In general, it works because higher quality companies earn better returns on capital. (This concept is well covered in Joel Greenblatt’s book) Kraft use to score pretty well on that front too.
Kraft looked like a decent company if you go back pre-2015. It earned decent returns on invested capital, but 3G probably though they could improve upon this by cutting corporate waste.
Today, the enterprise value of KHC sits a lot closer to $70 billion and the company is likely to make somewhere around $5 billion in pre-tax operating profit. Returns on invested capital appear to be in the single digits.
If we back-out all the non-cash goodwill write-downs from Q4 2018, Kraft earned EPS of 0.84/share. At today’s price of $32.40/share I still feel that’s a premium to pay for a set of brands under attack. It’s NOT the kind of company I’d want to pay a premium for. The margin of safety just isn’t there.
The big lesson for investors here is NOT to overpay for quality. You could very well be miss-assessing the quality of that investment.
In the past, I’ve written how every investor should invest considering multiple potential outcomes. This rings very true in the Kraft-Heinz case.
Buffett and 3G might have fallen in love with the ‘bull’ case, but the ‘bear’ case is what actually manifested into reality.
Investing is never a sure thing… even for the world’s greatest investors. Some investors like to follow big investors into stock investments like this… and occasionally it even works out.
In this case, you could have followed Buffett into Kraft-Heinz and done terrible. Despite their incredible record, the future is anything but certain.
Kraft-Heinz was also a large dividend payer — Being a high return on capital business, KHC needed very little in additional funds to maintain the business. It paid out much of that cash to shareholders. At it’s height, KHC paid out $2.52/share annually. Yet those dividends did very little to compensate investors last week after all the bad news was announced. It’ll take more than a decade of dividends to make up for last week’s fall.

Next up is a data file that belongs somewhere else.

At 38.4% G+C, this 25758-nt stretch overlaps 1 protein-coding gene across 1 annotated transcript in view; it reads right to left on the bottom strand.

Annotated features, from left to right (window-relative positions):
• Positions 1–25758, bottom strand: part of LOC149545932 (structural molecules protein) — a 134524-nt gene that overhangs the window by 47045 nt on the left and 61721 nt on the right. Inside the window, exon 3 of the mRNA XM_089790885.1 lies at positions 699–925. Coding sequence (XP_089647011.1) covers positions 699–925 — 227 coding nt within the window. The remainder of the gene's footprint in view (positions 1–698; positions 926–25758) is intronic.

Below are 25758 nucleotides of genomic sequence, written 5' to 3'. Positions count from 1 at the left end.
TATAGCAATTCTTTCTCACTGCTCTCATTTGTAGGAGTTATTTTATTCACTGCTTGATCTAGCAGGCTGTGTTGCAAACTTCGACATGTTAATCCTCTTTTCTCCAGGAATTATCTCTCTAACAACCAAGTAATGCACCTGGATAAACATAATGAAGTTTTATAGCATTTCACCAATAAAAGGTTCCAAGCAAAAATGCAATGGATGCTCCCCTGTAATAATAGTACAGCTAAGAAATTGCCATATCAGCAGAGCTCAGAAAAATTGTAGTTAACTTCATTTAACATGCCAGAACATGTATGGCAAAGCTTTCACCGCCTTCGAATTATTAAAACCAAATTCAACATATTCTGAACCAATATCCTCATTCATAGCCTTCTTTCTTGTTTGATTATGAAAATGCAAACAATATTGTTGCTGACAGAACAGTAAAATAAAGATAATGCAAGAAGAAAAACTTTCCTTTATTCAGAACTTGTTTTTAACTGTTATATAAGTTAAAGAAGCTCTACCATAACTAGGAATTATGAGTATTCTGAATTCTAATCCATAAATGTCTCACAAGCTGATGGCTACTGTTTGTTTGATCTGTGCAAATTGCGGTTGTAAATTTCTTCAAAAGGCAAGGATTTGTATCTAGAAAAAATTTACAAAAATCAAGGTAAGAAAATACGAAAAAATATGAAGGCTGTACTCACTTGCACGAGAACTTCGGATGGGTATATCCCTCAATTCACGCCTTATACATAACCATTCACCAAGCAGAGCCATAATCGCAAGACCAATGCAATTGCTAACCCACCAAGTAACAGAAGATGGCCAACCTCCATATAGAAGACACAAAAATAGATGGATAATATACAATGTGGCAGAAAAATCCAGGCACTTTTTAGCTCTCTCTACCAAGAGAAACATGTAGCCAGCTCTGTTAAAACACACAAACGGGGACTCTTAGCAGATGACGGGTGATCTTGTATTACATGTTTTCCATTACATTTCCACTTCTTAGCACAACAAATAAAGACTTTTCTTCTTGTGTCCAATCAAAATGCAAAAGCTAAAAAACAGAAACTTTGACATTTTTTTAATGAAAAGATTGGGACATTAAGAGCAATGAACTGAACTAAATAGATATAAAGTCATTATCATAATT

Dividends and high returns on capital are not a cure-all if the business itself is ‘sick’.
This is why I frequently repeat the mantra “don’t chase high-dividend yields”. Yield is not an indicator of quality or longevity. Even long-time dividend aristocrats can run into trouble when the world changes.
Investors who bought into Kraft-Heinz should learn theses lesson well. The rest of us should pay attention too. Even with the combined might of Warren Buffet and 3G Capital, Kraft Heinz took quite a beating when the world changed.
Big brands selling packaged food no longer have the same mojo that they once did.
Indeed, it was Buffett himself that once said, “The single most important decision in evaluating a business is pricing power. If you’ve got the power to raise prices without losing business to a competitor, you’ve got a very good business. And, if you have to hold a prayer session before raising prices by 10%, then you’ve got a terrible business.”
It’s a pity he didn’t follow his own advice.
[Image Credit: Flickr]